HOW HE SEES IT China's scramble for oil is risky
By DAVID R. FRANCIS
CHRISTIAN SCIENCE MONITOR
Look at this imbalance: The average American consumes 25 barrels of oil a year. In China, the average is about 1.3 barrels per year; in India, less than one.
So as the 2.4 billion Chinese and Indians move to improve their living standards, they're going to want more oil -- likely more than can be produced.
That perceived shortage is setting off an intensifying scramble to tie up oil reserves around the world. So far, China has been the most aggressive player. But the competition is just getting going.
The pattern is clear. China has been weighing buying Unocal, a major U.S. oil firm. Last month in Beijing, Venezuela's President Hugo Ch & aacute;vez promised to open that nation's oil and natural gas fields to China. Russia, in effect renationalizing the giant oil subsidiary of Yukos, may offer China a 20 percent chunk of the new firm.
China's efforts to tie up oil and gas resources -- in places such as Iran, Saudi Arabia, and Sudan -- have not been cheap. But it has an unfair advantage, says Michael Lynch, president of Strategic Energy and Economic Research in Amherst, Mass. Its national oil firms have access to cheap capital from government institutions -- and few limits on entering areas seen as sensitive for publicly held Western firms. (Think violence-prone Sudan.) The challenge is huge. For China and India to reach just one-quarter of the level of U.S. oil consumption, world output would have to rise by 44 percent. To get to half the U.S. level, world production would need to nearly double.
That's impossible. The world's oil reserves are finite. And the view is spreading that global oil output will soon peak.
As a result, "the growing demand for oil is leading to a growing global conflict," warns Amos Nur, a geophysicist at Stanford University. The 1991 Gulf War, the 9/11 attack, and the current war in Iraq are skirmishes that could "pale in comparison with the looming potential conflict over oil with China."
Oil has often influenced history. An American and British oil embargo on Japan, which was close to running out of fuel for its growing navy and empire, was one reason that island nation advanced a plan to attack Pearl Harbor to Dec. 7, 1941. That move brought the United States into World War II, at a time when world oil output still was rising. A peak -- when it comes -- will be a major event shaping geopolitical policy and future prices. "There is a growing recognition of future oil scarcity, or at least the end of growth," says Jim Meyer, director of The Oil Depletion Analysis Centre in London. "The challenge of producing more and more oil is getting more and more difficult."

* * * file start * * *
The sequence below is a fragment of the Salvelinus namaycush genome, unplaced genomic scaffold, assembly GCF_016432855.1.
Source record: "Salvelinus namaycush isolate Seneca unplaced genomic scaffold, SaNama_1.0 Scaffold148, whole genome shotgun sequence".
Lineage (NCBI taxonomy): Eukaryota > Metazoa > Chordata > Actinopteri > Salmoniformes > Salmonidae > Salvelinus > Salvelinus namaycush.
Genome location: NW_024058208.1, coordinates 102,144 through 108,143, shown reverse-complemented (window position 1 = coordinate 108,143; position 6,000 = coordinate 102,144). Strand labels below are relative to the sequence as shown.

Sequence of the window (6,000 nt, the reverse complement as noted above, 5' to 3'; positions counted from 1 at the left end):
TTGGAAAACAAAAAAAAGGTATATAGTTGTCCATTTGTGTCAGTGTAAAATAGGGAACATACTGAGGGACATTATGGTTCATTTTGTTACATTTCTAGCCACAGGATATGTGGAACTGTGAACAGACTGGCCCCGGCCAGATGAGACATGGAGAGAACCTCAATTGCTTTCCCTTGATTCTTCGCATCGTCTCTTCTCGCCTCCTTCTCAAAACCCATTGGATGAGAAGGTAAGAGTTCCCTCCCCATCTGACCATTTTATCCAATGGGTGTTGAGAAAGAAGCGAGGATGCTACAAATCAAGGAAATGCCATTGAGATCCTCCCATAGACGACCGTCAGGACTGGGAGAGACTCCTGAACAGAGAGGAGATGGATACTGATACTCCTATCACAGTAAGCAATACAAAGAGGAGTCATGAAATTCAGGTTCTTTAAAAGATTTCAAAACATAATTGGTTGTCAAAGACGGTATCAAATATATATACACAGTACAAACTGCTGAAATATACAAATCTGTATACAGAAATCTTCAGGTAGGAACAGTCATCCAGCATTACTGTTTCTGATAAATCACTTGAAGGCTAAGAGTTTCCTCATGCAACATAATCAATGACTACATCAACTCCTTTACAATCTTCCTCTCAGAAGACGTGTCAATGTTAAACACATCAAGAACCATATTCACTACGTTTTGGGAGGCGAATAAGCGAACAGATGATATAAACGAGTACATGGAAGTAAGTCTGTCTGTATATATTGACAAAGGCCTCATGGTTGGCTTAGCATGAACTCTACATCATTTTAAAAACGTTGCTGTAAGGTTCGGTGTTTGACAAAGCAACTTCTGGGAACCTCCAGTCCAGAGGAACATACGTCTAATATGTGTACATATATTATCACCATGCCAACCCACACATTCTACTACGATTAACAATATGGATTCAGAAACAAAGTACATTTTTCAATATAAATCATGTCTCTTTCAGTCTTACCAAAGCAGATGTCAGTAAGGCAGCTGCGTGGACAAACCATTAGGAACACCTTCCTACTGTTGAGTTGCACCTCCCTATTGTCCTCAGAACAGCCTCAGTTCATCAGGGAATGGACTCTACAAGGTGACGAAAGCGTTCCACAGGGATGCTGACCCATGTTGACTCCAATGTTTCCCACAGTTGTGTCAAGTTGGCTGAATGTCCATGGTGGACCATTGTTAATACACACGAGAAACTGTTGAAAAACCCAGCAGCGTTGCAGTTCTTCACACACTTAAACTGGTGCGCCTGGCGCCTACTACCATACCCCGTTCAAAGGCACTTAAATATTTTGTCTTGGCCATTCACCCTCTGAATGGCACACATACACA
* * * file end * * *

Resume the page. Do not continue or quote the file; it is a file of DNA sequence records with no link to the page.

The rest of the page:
Just when it will peak is intensely debated. Conventional oil production could top out in 2022, reckons Leo Drollas, chief economist of the Centre for Global Energy Studies in London. Non-OPEC oil could peak in five or six years. Other experts are more pessimistic.
But many of them, in government or outside, are counting on the market to solve the problem. As prices go up (now at $49 a barrel), the oil industry should increase supply by getting more oil out of old fields or finding new sources, they point out. At some price, Canada's oil sands and Venezuela's heavy oil will become even more commercially feasible.
Last fall, the International Energy Agency in Paris calculated the global oil industry would need to invest $3.1 trillion to keep up with the demand for oil through 2030. That assumes the oil can be found. At the same time, higher oil prices should discourage the use of SUVs, force people to turn down their thermostats, and cut demand. They could also lower the economic growth that fueled the demand in the first place. Today's uncertainty-related rise in oil prices, up 44 percent in the past two years, will after two or three years reduce world economic growth from what it would be otherwise by a significant 0.8 percentage point, predicts Drollas.
But Nur says this faith in market forces is unlikely to pan out in adequate supply.
Nor have efforts to assure supply always worked. In 1970, the seven major international oil companies thought they owned and thus had tied up the huge Middle East reserves beyond the turn of the century. Within five years, the nations there had taken ownership of their own oil -- and prices had quadrupled.
So China's best-laid plans may not succeed, especially if other nations outbid it.
"In our business there are no guarantees," says Drollas. Oil is a fungible commodity that is mostly sold to the highest bidder on world markets. "I personally don't buy the idea that this is a battle for resources and that China is going to win."